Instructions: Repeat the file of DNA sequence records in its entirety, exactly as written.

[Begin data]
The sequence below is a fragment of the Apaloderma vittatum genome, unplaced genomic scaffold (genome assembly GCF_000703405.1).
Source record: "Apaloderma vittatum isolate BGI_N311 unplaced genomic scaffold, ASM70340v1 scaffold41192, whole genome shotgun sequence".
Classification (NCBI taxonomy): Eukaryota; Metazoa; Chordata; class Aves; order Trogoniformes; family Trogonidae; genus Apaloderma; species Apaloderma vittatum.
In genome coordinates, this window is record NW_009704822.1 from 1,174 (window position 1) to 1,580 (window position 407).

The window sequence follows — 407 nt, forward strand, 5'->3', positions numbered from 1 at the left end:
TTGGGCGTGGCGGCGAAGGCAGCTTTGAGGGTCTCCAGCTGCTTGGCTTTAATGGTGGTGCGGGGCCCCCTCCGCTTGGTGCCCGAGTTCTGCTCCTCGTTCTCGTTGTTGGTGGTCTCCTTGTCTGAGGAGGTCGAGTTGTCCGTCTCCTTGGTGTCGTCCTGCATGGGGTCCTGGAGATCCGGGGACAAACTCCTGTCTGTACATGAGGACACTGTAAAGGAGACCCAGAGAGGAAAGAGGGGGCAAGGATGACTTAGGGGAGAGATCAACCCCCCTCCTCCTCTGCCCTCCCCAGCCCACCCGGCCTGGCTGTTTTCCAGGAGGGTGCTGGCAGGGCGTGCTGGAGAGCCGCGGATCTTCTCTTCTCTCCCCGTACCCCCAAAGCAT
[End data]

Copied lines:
The sequence below is a fragment of the Apaloderma vittatum genome, unplaced genomic scaffold (genome assembly GCF_000703405.1).
Source record: "Apaloderma vittatum isolate BGI_N311 unplaced genomic scaffold, ASM70340v1 scaffold41192, whole genome shotgun sequence".
Classification (NCBI taxonomy): Eukaryota; Metazoa; Chordata; class Aves; order Trogoniformes; family Trogonidae; genus Apaloderma; species Apaloderma vittatum.
In genome coordinates, this window is record NW_009704822.1 from 1,174 (window position 1) to 1,580 (window position 407).

The window sequence follows — 407 nt, forward strand, 5'->3', positions numbered from 1 at the left end:
TTGGGCGTGGCGGCGAAGGCAGCTTTGAGGGTCTCCAGCTGCTTGGCTTTAATGGTGGTGCGGGGCCCCCTCCGCTTGGTGCCCGAGTTCTGCTCCTCGTTCTCGTTGTTGGTGGTCTCCTTGTCTGAGGAGGTCGAGTTGTCCGTCTCCTTGGTGTCGTCCTGCATGGGGTCCTGGAGATCCGGGGACAAACTCCTGTCTGTACATGAGGACACTGTAAAGGAGACCCAGAGAGGAAAGAGGGGGCAAGGATGACTTAGGGGAGAGATCAACCCCCCTCCTCCTCTGCCCTCCCCAGCCCACCCGGCCTGGCTGTTTTCCAGGAGGGTGCTGGCAGGGCGTGCTGGAGAGCCGCGGATCTTCTCTTCTCTCCCCGTACCCCCAAAGCAT